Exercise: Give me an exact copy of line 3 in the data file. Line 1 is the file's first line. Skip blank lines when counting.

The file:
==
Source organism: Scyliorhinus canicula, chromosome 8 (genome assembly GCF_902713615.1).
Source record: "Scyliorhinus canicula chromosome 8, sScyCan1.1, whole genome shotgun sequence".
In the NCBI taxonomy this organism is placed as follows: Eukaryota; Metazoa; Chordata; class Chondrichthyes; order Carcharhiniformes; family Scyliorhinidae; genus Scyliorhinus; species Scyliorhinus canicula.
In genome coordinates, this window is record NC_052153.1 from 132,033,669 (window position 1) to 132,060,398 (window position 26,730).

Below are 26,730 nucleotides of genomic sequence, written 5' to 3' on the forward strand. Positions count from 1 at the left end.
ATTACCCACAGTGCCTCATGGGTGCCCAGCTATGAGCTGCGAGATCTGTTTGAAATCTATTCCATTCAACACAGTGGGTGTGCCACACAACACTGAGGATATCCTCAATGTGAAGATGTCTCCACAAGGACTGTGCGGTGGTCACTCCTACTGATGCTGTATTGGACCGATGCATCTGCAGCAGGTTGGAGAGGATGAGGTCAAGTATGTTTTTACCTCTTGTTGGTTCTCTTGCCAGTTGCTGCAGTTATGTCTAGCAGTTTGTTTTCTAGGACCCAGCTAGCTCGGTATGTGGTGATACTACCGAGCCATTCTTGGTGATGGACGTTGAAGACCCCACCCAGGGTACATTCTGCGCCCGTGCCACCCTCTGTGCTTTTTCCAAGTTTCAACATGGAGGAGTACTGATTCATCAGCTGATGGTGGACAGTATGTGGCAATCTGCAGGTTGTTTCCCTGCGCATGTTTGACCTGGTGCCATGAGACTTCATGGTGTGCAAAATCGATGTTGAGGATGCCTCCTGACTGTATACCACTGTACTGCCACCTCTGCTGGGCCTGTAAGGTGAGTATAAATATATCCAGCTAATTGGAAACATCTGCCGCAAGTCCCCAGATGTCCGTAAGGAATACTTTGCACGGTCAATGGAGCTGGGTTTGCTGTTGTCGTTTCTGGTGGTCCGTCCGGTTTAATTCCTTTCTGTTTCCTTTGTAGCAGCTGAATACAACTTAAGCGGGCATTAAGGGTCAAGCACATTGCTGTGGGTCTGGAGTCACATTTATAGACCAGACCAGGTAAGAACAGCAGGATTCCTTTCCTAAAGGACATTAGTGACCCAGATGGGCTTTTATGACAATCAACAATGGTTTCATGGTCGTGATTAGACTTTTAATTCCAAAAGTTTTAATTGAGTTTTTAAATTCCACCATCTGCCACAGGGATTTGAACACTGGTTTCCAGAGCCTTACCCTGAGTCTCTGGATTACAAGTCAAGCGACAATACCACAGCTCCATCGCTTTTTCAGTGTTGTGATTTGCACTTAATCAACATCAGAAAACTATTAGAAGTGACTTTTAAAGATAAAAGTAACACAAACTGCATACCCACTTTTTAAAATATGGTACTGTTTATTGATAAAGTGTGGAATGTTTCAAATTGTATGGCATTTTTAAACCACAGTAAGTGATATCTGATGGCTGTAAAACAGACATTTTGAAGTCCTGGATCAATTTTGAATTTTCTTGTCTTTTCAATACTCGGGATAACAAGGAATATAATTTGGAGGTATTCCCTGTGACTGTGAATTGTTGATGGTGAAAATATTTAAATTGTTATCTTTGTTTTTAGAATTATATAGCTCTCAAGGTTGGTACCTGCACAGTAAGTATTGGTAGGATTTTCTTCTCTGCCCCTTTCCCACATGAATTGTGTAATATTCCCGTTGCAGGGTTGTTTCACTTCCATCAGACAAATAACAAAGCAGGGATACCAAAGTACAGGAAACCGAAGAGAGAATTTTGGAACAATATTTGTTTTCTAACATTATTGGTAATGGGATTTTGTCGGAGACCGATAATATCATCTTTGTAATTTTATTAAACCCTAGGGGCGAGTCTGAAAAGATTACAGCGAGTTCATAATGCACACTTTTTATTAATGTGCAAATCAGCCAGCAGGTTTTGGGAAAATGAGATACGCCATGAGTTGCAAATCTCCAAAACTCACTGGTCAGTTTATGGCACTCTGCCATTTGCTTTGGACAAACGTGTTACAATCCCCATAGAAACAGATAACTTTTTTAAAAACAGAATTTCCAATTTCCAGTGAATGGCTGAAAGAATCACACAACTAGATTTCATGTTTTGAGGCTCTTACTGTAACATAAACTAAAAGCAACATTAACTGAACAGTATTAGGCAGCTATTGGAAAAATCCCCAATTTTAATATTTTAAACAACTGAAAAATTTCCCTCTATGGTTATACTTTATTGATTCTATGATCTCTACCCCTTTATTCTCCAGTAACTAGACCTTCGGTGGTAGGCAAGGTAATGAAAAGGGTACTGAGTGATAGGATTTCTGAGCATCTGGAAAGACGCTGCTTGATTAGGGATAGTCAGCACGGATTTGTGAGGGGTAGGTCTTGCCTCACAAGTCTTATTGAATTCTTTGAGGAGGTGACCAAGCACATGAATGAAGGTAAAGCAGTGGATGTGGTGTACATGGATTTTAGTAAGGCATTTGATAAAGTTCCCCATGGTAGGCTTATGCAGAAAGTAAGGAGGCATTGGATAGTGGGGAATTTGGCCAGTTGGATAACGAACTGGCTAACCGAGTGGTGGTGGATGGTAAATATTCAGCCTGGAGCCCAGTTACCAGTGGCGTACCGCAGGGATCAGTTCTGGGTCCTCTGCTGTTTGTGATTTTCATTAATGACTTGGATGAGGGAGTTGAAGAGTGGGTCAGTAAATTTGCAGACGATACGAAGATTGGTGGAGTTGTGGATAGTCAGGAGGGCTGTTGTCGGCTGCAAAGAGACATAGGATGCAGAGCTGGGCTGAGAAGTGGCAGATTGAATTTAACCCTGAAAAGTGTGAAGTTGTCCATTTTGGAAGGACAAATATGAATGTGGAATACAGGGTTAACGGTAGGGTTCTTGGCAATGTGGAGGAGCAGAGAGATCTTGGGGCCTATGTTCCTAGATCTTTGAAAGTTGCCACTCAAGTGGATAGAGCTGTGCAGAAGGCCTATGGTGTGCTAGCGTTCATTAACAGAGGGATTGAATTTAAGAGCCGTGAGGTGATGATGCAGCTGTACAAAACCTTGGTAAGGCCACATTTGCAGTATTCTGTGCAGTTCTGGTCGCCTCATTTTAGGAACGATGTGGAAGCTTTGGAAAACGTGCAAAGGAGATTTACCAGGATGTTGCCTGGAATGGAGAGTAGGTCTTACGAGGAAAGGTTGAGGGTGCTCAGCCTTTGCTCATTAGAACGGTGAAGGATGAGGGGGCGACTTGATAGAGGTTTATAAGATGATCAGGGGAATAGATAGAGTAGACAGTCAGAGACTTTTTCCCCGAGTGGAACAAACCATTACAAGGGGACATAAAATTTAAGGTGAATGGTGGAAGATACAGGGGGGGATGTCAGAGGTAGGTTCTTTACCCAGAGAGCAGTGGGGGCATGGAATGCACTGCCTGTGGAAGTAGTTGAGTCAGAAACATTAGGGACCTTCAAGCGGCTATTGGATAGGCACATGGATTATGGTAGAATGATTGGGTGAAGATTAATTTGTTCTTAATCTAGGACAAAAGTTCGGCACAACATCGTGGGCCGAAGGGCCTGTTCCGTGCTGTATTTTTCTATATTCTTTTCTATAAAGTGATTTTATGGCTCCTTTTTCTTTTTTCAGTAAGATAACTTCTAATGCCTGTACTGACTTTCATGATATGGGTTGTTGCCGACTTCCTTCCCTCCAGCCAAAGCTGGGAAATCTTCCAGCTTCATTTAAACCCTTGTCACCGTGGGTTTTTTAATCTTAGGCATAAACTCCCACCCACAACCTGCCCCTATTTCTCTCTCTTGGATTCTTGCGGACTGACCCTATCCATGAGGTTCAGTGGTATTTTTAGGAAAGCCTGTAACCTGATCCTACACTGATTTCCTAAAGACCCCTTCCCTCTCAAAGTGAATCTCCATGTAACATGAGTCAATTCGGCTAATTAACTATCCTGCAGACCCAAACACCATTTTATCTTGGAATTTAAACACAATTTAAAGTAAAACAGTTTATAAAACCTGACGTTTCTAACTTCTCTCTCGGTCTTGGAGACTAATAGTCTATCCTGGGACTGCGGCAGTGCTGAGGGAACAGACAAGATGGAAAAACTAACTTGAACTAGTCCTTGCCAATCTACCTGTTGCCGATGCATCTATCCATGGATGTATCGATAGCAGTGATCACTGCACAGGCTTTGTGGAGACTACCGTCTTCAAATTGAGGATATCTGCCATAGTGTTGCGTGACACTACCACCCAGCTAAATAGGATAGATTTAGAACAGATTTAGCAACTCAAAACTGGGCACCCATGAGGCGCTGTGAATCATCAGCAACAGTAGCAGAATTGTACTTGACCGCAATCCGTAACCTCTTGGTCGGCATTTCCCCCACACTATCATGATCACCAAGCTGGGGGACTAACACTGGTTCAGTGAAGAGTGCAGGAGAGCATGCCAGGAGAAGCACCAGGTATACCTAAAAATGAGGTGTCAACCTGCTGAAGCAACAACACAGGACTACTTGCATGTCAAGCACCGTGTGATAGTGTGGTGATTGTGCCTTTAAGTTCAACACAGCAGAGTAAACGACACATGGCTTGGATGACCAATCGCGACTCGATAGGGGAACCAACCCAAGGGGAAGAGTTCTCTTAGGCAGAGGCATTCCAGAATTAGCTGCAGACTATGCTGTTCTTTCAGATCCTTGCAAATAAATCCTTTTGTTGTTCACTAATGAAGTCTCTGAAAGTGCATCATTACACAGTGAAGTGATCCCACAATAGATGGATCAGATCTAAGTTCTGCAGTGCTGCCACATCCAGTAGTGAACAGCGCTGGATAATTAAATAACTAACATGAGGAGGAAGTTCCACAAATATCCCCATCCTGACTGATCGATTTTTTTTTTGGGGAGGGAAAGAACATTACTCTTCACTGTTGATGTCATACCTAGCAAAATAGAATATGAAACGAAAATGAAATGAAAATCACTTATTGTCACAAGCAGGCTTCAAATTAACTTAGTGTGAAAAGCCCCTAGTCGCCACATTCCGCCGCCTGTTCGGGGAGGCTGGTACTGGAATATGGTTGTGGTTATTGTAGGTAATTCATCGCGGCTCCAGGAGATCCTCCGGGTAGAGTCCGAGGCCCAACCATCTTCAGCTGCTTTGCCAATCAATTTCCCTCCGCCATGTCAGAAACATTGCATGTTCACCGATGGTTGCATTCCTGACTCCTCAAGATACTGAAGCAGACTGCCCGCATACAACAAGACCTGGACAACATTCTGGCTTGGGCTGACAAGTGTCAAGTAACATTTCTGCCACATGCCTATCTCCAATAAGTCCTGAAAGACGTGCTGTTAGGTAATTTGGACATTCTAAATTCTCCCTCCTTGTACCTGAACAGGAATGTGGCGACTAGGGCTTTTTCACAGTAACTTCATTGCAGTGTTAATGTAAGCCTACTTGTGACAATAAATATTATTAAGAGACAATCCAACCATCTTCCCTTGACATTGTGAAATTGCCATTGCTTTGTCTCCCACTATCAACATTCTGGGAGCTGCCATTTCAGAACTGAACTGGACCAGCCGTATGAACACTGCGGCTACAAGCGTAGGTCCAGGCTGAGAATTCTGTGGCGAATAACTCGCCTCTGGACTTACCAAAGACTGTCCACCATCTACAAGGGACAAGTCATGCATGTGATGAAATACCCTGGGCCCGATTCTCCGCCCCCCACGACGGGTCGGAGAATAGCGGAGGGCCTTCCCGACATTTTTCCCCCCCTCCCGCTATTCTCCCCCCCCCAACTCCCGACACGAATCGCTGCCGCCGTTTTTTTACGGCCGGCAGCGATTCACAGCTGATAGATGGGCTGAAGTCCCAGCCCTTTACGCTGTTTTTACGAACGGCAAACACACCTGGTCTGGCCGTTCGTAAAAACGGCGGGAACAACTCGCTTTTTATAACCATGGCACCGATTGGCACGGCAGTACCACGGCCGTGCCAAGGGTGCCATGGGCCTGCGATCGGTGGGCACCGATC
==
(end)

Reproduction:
In the NCBI taxonomy this organism is placed as follows: Eukaryota; Metazoa; Chordata; class Chondrichthyes; order Carcharhiniformes; family Scyliorhinidae; genus Scyliorhinus; species Scyliorhinus canicula.